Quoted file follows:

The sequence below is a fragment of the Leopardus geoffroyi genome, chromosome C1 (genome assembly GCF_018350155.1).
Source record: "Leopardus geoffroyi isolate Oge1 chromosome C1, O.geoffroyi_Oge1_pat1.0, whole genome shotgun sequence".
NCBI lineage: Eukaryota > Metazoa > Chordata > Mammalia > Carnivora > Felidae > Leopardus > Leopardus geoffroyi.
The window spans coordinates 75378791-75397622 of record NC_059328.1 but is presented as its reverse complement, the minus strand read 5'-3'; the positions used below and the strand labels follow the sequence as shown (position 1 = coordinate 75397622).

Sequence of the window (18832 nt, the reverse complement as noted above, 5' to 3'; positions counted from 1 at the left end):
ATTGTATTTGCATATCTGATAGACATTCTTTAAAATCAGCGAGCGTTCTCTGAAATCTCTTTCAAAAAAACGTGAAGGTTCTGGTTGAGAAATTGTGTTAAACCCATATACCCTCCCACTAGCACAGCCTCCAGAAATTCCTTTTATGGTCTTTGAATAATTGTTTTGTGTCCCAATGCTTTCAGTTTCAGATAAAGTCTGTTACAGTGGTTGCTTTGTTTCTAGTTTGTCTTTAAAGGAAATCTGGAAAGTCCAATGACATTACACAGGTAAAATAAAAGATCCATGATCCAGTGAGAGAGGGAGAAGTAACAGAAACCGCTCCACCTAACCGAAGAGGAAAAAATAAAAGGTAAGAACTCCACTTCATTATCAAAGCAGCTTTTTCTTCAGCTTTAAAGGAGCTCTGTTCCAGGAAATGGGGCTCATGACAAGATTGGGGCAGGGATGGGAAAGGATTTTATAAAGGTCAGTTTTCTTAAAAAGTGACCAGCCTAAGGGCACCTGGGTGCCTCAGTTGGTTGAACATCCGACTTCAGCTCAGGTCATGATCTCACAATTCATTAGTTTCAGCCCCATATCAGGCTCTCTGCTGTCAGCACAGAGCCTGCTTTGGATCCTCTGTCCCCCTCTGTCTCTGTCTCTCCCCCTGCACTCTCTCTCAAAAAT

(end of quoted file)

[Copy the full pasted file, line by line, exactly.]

The sequence below is a fragment of the Leopardus geoffroyi genome, chromosome C1 (genome assembly GCF_018350155.1).
Source record: "Leopardus geoffroyi isolate Oge1 chromosome C1, O.geoffroyi_Oge1_pat1.0, whole genome shotgun sequence".
NCBI lineage: Eukaryota > Metazoa > Chordata > Mammalia > Carnivora > Felidae > Leopardus > Leopardus geoffroyi.
The window spans coordinates 75378791-75397622 of record NC_059328.1 but is presented as its reverse complement, the minus strand read 5'-3'; the positions used below and the strand labels follow the sequence as shown (position 1 = coordinate 75397622).

Sequence of the window (18832 nt, the reverse complement as noted above, 5' to 3'; positions counted from 1 at the left end):
ATTGTATTTGCATATCTGATAGACATTCTTTAAAATCAGCGAGCGTTCTCTGAAATCTCTTTCAAAAAAACGTGAAGGTTCTGGTTGAGAAATTGTGTTAAACCCATATACCCTCCCACTAGCACAGCCTCCAGAAATTCCTTTTATGGTCTTTGAATAATTGTTTTGTGTCCCAATGCTTTCAGTTTCAGATAAAGTCTGTTACAGTGGTTGCTTTGTTTCTAGTTTGTCTTTAAAGGAAATCTGGAAAGTCCAATGACATTACACAGGTAAAATAAAAGATCCATGATCCAGTGAGAGAGGGAGAAGTAACAGAAACCGCTCCACCTAACCGAAGAGGAAAAAATAAAAGGTAAGAACTCCACTTCATTATCAAAGCAGCTTTTTCTTCAGCTTTAAAGGAGCTCTGTTCCAGGAAATGGGGCTCATGACAAGATTGGGGCAGGGATGGGAAAGGATTTTATAAAGGTCAGTTTTCTTAAAAAGTGACCAGCCTAAGGGCACCTGGGTGCCTCAGTTGGTTGAACATCCGACTTCAGCTCAGGTCATGATCTCACAATTCATTAGTTTCAGCCCCATATCAGGCTCTCTGCTGTCAGCACAGAGCCTGCTTTGGATCCTCTGTCCCCCTCTGTCTCTGTCTCTCCCCCTGCACTCTCTCTCAAAAAT